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  6. #5  
    Forum Radioactive Isotope skeptic's Avatar
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    The problem with intelligence in animals is how to measure it. We can get a rough idea with smaller animals by how easily they respond to training. However, the largest animal that can be kept in captivity is an Orca. How to test a sperm whale? What about a blue whale?

    To iNow. I think we need to stick to mammalian comparisons simply due to the old principle of comparing apples with apples.

    I am not suggesting here that body size is going to be the biggest influence on intelligence. Just one more powerful influence. A blue whale is a filter feeder, and needs high intelligence less than that Orca. However, I am suggesting that great body size makes the evolutionary disadvantage of an energy consuming big brain much less of an effect on the evolution of that animal. Thus, even if the advantage of intelligence is not great, the larger animal is still more likely to evolve it than a smaller animal.
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  7. #6  
    Veracity Vigilante inow's Avatar
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    A worthy clarification. As I mentioned, I find it to be a fascinating idea, and I'm curious to read feedback from people better informed than myself on the topic.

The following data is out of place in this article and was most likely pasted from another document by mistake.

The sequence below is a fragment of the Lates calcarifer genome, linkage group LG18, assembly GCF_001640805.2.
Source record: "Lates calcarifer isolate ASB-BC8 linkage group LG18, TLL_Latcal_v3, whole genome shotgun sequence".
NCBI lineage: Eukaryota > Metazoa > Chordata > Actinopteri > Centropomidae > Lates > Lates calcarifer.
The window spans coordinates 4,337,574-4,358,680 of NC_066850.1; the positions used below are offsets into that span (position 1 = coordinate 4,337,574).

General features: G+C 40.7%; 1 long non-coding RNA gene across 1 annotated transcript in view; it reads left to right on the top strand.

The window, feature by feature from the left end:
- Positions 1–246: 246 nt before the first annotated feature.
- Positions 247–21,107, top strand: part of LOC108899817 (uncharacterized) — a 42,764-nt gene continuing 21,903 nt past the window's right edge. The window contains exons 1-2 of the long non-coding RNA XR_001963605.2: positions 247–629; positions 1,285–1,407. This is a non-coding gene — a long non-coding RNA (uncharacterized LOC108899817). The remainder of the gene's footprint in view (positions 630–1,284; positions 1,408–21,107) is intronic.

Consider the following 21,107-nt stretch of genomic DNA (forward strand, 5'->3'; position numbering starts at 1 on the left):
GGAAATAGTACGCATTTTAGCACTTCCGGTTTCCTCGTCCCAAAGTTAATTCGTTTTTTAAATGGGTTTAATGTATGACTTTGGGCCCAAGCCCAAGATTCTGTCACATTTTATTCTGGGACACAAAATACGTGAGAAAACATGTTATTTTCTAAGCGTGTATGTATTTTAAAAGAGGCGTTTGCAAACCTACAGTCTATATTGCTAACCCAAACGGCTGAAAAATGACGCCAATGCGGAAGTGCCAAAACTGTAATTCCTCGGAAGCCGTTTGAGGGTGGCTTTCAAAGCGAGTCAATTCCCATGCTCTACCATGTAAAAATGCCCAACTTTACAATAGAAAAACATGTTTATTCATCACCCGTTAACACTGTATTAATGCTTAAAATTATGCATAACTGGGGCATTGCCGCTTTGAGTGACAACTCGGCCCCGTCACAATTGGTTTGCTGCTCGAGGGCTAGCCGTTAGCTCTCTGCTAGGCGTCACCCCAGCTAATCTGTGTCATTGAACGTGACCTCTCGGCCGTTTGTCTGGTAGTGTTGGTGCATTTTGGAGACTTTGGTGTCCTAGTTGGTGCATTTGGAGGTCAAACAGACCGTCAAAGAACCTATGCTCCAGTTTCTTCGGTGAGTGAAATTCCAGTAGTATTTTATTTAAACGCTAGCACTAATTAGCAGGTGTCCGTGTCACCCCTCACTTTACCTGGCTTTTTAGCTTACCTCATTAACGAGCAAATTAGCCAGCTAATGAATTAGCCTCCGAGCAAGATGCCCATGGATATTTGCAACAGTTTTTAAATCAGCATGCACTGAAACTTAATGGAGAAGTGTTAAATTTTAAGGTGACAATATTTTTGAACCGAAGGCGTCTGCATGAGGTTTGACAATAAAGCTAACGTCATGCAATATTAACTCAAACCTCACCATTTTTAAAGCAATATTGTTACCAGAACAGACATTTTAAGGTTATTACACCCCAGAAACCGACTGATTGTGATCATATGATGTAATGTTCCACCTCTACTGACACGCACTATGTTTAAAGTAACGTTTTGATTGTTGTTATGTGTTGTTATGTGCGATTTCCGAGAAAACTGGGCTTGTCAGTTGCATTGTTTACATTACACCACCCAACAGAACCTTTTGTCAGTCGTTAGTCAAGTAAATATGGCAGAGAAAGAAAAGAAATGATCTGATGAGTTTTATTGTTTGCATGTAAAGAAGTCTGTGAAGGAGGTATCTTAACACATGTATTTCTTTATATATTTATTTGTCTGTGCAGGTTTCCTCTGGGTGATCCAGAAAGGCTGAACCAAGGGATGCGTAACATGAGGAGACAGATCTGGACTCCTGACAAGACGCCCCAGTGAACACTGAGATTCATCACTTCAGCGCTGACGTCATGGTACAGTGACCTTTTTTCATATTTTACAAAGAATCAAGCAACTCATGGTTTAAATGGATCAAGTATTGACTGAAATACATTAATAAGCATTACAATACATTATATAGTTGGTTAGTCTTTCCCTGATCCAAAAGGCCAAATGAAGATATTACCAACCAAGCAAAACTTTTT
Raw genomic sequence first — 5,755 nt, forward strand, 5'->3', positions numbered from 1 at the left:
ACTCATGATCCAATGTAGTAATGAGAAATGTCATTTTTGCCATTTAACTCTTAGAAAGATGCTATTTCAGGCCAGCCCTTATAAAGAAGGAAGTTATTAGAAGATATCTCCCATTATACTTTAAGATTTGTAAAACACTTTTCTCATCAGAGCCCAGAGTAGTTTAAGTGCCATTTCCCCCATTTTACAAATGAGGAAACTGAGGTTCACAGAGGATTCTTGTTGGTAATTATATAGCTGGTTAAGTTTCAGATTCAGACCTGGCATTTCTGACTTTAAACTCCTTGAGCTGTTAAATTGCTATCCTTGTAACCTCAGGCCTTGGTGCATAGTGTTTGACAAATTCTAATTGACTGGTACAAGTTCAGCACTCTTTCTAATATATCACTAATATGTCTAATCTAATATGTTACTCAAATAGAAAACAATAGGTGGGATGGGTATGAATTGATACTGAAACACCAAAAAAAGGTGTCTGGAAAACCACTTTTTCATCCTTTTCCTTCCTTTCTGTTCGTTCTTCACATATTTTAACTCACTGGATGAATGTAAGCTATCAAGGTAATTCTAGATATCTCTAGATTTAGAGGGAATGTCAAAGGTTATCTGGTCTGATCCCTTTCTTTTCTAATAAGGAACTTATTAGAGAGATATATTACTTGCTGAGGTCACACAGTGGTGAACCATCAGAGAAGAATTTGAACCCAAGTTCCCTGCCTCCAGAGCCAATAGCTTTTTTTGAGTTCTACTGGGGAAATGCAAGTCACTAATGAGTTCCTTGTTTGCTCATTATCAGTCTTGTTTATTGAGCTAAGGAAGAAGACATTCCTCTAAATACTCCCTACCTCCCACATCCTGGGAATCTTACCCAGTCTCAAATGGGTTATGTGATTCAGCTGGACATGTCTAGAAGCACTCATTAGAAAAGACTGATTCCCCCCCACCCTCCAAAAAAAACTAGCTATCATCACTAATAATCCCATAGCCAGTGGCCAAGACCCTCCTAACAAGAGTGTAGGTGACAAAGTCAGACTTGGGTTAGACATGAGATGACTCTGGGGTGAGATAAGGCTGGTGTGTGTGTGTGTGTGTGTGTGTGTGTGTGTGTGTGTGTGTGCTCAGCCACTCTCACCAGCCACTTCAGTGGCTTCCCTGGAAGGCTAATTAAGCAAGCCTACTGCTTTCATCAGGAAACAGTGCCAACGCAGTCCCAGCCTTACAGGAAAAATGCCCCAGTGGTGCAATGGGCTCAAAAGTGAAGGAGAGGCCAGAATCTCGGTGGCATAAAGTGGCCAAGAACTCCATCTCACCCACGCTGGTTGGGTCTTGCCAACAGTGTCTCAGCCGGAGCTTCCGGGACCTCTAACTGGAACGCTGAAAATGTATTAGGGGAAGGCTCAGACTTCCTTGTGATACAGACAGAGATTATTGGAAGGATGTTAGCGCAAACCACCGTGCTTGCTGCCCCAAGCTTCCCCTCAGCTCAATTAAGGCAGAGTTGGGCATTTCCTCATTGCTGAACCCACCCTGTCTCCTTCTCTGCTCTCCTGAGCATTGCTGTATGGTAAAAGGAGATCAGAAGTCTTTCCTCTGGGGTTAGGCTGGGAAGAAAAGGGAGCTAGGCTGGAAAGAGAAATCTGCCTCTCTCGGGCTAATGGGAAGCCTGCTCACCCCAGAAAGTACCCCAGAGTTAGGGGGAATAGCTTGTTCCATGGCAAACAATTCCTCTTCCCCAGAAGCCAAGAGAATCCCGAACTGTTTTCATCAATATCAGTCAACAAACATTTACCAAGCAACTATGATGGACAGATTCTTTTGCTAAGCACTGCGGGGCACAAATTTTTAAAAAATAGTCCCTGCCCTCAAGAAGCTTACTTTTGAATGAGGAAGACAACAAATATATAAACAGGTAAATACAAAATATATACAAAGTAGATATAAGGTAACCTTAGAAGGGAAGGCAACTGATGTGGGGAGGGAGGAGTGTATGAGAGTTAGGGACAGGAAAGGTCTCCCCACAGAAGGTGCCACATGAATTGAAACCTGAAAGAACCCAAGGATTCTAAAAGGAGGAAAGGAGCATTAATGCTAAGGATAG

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  8. #7  
    Time Lord
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    Mass or volume, neither of brain nor body, are directly meaningful. You don't find bulky old computer processors more powerful, nor do you find supertankers need more sophisticated cockpits than helicopters.

    I think what matters in brain is number of neurons. What matters in body is number of nerves. Subtract nerves from neurons to roughly find the "slack" available for thinking beyond immediate sensation and motor control. Some modes of existence inherently demand more banal brainpower. For example dragonflies must dedicate precious brain resources to flight, whereas whales have relatively streamlined motor control and only incidental need for sensory awareness.